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Do automatic cars also engine stall?


When most people hear of a car stalling, they think of manual-transmission cars, and situations like failed hill-starts or stalling when starting after waiting at traffic lights.

However, in fact, even automatic cars can stall.

Why does this happen?

The cause of stalling in automatic vehicles

Here, we will introduce the engine stalling by symptoms.

1.Quiet stalling without warning

On occasion, a vehicle might suddenly stall without any warning when running. There is a possibility that trouble may have occurred in the ignition system.

Specifically, there is a problem with spark plug or plug cord.
Because the spark plug does not ignite, the fuel mixture will not ignite and the engine will stall.

2. Engine vibration, followed by stalling

Rattling and vibration from the engine, followed by a decrease in speed and then stalling, is likely the fault of a problem within the fuel system.

Specifically, it is conceivable that a failure of the fuel pump, clogging of the fuel hose / filter, or the like has occurred.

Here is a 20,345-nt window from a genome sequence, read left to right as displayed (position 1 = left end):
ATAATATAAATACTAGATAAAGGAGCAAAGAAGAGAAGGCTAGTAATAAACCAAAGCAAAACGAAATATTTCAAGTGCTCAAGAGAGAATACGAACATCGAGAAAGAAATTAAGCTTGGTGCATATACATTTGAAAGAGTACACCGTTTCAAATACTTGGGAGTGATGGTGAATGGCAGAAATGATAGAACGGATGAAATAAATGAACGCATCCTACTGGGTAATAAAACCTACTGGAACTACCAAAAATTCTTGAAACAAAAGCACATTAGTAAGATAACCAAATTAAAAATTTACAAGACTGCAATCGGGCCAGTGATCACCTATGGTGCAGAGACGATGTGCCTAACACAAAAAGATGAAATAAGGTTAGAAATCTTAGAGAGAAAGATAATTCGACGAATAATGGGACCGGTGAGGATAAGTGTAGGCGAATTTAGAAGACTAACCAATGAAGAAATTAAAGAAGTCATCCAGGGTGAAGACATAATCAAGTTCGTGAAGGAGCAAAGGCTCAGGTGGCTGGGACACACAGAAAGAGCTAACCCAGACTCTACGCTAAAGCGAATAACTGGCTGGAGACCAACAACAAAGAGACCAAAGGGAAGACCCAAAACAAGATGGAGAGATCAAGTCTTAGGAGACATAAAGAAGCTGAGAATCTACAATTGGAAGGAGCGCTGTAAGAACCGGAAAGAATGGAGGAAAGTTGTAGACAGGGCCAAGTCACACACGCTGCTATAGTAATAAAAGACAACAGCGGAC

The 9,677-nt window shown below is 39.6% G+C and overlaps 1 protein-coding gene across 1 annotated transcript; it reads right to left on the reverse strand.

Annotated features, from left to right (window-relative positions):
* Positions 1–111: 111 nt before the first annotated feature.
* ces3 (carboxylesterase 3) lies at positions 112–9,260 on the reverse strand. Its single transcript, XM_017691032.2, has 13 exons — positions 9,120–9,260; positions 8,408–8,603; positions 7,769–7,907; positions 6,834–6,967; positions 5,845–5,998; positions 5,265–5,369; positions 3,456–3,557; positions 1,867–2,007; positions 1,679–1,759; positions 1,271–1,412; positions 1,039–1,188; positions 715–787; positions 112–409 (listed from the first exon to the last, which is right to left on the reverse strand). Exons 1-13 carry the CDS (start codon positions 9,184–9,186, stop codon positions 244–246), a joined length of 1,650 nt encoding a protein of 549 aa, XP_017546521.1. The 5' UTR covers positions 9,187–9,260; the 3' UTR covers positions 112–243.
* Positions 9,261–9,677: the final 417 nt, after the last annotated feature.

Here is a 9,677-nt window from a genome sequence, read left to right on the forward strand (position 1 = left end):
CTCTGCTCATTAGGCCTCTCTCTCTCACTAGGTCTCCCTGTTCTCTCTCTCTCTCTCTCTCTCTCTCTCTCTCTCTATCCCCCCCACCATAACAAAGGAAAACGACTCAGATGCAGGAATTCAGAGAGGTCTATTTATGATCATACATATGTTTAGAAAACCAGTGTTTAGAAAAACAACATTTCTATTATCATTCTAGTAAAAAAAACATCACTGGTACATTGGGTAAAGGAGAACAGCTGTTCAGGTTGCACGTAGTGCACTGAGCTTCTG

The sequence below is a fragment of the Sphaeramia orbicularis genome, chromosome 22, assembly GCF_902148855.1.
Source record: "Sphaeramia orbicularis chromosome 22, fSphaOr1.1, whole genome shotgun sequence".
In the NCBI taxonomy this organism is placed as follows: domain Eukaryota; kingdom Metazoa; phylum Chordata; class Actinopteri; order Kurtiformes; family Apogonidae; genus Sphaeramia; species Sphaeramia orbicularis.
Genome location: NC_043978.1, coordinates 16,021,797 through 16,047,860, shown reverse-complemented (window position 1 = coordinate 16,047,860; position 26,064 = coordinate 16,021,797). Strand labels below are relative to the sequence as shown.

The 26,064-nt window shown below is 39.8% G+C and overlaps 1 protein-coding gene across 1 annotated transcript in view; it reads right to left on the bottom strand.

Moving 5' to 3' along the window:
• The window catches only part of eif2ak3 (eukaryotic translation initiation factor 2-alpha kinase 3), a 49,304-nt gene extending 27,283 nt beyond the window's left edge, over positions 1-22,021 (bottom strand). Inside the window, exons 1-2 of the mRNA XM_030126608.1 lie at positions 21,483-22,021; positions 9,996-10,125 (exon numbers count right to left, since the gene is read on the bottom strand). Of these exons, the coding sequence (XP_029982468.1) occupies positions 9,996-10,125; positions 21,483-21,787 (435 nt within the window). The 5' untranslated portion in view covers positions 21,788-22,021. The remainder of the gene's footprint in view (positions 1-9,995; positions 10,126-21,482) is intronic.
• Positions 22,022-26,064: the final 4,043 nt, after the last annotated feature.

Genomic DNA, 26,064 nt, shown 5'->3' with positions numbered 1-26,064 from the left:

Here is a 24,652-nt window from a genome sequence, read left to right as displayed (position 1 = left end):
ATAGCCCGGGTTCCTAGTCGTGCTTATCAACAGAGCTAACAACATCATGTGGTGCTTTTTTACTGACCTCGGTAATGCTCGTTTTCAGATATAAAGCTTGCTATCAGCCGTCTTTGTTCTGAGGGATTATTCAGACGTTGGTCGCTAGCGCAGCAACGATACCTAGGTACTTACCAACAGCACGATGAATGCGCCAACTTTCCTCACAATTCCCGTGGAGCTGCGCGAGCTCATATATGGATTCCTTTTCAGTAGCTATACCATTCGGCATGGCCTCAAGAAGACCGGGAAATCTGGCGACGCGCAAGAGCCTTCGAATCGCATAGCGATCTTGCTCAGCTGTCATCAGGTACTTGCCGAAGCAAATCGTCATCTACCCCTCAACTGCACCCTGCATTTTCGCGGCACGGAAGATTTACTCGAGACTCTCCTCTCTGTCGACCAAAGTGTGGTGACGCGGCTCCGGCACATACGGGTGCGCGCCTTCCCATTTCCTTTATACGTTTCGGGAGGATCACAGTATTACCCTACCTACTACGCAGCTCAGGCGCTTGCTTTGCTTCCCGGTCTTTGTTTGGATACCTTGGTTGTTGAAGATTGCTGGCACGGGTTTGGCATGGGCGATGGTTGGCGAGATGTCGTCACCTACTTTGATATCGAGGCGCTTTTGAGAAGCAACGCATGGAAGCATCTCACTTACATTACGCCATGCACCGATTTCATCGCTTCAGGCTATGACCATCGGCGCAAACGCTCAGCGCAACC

Fuel is not being properly fed into the combustion chamber, and the engine is stalling.

3. Stalling when cornering or at the top of a steep hill

If, when cornering or at the top of a steep slope, the vehicle speed gradually drops and the engine stalls, it is probably because the fuel pump has failed.

When cornering, force is applied from the side direction of the car, and when climbing steep slopes the car is facing up the hill. Fuel cannot reach the engine successfully because of the faulty fuel pump, and the car will stall.

4. Stalling when stepping on the accelerator heavily

In cases where the car stalls as you try to accelerate, this may indicate that the fuel sensor system that controls the fuel injection, is broken.

The correct amount of fuel suitable for the amount of depression of the accelerator is not sent to the engine, so it stalls.

5. Stalling when decelerating

If the car stalls when you take your foot off the accelerator to slow down or stop, it may be due to a malfunction of the control system such as the vacuum sensor. This sensor controls the throttle valve, which adjusts the amount of air fed to the engine.

Even if the foot is released from the accelerator and the fuel flow rate decreases, the air does not decrease, so the ratio of gasoline to air will change and the engine will stall.

6. “Shoo” sound from the engine bay, followed by stalling

This may be due to deterioration of pipes and hoses around the engine from aging, causing air leakage.

Because it draws in extra air through the cracked part, if you release your foot from the accelerator, the proportion of gasoline and air will change and the engine will be stall.

The cause of the engine's stall is mostly a malfunction or breakdown of parts related to the vehicle.

You should try to prevent the engine stalling by checking the car from day to day.

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